One man is a cop and the other is a doctor. The scene: a tangled, ramshackle, pressed down Manhattan brownstone circa 1950, standing unsteady beneath memories and slated for demolition. The men are brothers reconnecting for the first time in several years. They’ve agreed to meet with Gregory Solomon, a slightly sleazy 89-year old furniture appraiser, and clear the apartment of their dead dad’s debt-heavy belongings.
There’s an Archie Bunker-like overstuffed armchair centre stage surrounded by mountains of books, an armoire or two, a tall secretary, glass-front bookcases, bedstands, rolled up rugs and an old wind-up Victrola.
Arthur Miller gave these brothers, Victor and Walter Franz, a chance to speak with each other and with us in his 1968 play The Price. Victor, a uniformed cop, arrives first on the scene. He looks at his watch, writes Miller, “waiting for time to pass.” And then what he does before the others arrive is drop a 78 onto the Victrola and play a Laughing Record, popular recordings from the 1930s. Two men try unsuccessfully to get out a whole sentence through their wild hysteria.
When I was a little girl my father told me about a woman widowed decades earlier. As the story went, this woman’s husband lent his laughter to I Love Lucy soundtracks, just in case the studio audience wasn’t loud enough. When the woman was particularly lonely, said my dad–as if he knew!–she’d turn on the telly and watch reruns.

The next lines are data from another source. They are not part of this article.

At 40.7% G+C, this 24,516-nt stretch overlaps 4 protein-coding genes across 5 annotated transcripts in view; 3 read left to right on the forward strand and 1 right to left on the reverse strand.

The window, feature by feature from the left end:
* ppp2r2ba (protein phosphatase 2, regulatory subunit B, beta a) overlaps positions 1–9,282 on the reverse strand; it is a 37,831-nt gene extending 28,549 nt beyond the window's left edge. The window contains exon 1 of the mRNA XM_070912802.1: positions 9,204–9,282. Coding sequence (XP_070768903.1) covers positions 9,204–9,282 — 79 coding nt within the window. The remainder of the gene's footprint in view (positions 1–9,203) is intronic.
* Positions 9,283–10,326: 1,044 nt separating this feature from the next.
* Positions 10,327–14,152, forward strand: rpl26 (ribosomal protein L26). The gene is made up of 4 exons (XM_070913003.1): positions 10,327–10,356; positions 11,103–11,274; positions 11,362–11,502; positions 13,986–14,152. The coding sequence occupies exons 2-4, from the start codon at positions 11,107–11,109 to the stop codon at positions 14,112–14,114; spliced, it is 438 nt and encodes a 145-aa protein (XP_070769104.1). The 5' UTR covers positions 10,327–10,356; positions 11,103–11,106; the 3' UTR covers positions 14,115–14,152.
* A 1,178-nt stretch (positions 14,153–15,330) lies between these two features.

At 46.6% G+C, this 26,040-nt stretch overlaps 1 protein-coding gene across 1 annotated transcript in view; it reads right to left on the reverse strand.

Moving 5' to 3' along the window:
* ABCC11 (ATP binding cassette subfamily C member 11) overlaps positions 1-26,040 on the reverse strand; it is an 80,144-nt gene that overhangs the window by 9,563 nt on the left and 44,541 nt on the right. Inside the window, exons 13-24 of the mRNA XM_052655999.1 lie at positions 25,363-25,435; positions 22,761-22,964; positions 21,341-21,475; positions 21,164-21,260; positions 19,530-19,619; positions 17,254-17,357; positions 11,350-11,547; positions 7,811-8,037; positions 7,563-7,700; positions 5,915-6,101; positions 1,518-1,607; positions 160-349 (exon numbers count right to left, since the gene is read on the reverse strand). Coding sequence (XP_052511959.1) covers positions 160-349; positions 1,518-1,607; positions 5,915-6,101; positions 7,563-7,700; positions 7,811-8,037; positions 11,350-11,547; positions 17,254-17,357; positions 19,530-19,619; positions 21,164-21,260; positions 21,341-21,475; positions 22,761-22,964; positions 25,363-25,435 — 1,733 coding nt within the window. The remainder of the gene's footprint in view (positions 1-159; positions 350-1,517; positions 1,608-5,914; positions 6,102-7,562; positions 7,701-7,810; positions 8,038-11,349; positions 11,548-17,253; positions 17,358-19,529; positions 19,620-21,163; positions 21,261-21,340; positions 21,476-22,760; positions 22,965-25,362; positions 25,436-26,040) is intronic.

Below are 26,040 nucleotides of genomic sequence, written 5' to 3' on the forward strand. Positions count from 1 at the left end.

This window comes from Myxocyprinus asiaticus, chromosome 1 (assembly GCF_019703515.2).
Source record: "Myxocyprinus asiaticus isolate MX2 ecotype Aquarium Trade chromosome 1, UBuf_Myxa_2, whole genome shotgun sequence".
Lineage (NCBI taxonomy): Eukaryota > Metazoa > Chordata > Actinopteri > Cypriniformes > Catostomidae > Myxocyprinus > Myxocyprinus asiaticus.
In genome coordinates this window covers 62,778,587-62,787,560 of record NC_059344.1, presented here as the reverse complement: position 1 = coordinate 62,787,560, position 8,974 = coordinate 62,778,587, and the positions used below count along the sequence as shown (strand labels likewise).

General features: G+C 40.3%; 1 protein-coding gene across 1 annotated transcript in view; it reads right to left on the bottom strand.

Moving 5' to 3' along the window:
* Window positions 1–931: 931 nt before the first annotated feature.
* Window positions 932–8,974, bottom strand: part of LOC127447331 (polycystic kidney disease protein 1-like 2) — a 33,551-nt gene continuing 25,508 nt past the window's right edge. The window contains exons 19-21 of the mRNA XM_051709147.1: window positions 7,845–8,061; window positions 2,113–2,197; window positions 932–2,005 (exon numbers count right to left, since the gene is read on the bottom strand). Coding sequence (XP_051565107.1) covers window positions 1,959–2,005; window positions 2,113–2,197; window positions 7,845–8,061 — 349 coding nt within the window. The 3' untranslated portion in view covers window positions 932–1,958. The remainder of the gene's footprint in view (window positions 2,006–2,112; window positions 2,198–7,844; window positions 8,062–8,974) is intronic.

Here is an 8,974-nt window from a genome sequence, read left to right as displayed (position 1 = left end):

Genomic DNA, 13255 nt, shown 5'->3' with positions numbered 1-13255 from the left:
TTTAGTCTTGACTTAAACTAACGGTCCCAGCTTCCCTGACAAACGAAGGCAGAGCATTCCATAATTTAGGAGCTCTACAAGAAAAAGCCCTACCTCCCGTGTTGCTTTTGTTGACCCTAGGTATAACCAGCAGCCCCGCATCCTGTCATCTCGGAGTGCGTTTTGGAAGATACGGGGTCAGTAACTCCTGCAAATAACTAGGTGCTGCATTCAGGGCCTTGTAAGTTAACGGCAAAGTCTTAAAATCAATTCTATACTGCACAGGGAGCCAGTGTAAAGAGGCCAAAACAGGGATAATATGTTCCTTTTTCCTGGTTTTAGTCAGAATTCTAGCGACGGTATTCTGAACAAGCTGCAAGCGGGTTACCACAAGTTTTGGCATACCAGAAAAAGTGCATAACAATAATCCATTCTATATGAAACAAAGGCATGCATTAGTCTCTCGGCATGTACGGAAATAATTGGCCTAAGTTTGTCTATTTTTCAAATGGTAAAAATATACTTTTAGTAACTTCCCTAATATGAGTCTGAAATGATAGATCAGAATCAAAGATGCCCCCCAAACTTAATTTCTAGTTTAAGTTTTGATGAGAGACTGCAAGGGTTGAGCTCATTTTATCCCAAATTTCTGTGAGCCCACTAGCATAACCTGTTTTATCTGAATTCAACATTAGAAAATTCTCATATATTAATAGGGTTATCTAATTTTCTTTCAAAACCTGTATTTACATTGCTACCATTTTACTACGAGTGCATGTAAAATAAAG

I loved the line in Miller’s play about passing time. I also loved the next one where he said Victor’s gaze was “held by memory.” While the brothers stood amid the rubble of their childhood home negotiating with the dealer, truths and lies and laughter seemed trapped inside aging upholstery, softly sifting down as dust from chandeliers. For some reason, my mind instantly flashed back onto the photograph introducing today’s blog posting.
The picture was taken in New York on 5th February 1959, a few months before I was born. I first saw this photograph thirty years ago in a biography by Carson McCullers. Arthur Miller is the only man in the picture and he is so, so incidental to the women. Danish author Isak Dinesen (Karen Blixen) is the elegantly scarved elder at the table. She travelled to America heated with a longing to share a table and a bottle of champagne with her two idols: Carson McCullers and Marilyn Munroe. Miller was Marilyn’s date and her sometime husband.
There are lives and conversations frozen in this image. It reminds me to slow down whenever I’m similarly enjoying company at my table, the flow of words and ease of gesture. The movement of someone’s hand gently holding the slim stem of a wine glass, tipping the taste toward their lips. Swallowing to enjoy the grape and then to enjoy more words, more wine.
Everyone in the photograph is now deceased. Hard to believe, somehow.
In Miller’s play the two brothers suffer and their reconciliation in this crowded attic is laboured indeed, but I’m hoping it all ends well. Tonight, after I swallow my own sweet wine at a Christmas fete up the street I’ll curl up in bed, water bottle warming my feet, and I’ll finish the play.
For those of you in Toronto: Soulpepper theatre will be performing The Price in their upcoming season.